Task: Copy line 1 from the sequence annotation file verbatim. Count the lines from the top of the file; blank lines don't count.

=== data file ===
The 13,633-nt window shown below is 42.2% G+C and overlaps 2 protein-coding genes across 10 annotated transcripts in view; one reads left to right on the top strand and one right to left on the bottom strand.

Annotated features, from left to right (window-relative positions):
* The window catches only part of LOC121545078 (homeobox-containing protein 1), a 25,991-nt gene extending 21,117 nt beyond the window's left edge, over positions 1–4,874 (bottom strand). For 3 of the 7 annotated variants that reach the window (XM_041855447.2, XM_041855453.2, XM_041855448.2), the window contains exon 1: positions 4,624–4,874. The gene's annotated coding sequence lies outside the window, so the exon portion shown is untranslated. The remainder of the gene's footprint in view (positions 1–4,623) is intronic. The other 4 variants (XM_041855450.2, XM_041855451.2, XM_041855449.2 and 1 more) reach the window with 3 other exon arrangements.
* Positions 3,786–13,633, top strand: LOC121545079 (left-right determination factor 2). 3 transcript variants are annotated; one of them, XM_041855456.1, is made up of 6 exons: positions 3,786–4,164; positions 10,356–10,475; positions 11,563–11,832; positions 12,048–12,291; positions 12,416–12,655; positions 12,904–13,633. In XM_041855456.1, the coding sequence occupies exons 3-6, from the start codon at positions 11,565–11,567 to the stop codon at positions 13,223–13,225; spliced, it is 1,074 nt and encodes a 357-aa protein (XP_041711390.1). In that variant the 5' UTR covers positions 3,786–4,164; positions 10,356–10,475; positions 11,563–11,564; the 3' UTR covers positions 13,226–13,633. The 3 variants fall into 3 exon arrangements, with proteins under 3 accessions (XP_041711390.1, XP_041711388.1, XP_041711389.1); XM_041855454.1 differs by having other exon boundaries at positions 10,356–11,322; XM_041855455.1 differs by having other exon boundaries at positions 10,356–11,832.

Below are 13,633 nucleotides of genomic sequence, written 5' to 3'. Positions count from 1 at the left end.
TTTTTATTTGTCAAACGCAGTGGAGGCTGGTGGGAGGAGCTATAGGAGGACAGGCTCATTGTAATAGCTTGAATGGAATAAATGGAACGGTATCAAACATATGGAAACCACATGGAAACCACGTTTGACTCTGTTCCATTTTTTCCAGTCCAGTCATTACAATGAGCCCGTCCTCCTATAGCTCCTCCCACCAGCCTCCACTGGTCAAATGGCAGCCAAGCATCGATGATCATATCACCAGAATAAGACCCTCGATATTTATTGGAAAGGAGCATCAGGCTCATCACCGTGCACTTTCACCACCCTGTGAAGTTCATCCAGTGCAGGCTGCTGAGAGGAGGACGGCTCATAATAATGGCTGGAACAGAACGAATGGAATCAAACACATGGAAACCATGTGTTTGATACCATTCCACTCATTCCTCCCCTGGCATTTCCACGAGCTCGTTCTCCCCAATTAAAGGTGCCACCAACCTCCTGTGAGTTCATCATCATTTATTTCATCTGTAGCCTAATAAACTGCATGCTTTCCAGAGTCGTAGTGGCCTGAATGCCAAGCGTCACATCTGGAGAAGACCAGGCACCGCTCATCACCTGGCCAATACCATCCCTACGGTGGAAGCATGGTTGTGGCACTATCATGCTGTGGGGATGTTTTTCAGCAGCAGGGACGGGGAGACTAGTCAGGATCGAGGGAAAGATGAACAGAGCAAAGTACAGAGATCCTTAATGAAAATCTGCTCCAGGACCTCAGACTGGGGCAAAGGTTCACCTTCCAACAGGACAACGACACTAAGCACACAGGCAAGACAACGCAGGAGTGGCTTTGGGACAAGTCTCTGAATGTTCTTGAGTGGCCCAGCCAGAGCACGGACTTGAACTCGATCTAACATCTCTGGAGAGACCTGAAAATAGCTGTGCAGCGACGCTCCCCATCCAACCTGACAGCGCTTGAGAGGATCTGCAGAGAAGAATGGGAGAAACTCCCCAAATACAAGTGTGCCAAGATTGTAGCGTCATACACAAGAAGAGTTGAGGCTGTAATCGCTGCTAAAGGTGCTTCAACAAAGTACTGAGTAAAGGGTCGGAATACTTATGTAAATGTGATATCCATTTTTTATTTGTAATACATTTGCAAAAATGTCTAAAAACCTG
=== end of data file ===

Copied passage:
The 13,633-nt window shown below is 42.2% G+C and overlaps 2 protein-coding genes across 10 annotated transcripts in view; one reads left to right on the top strand and one right to left on the bottom strand.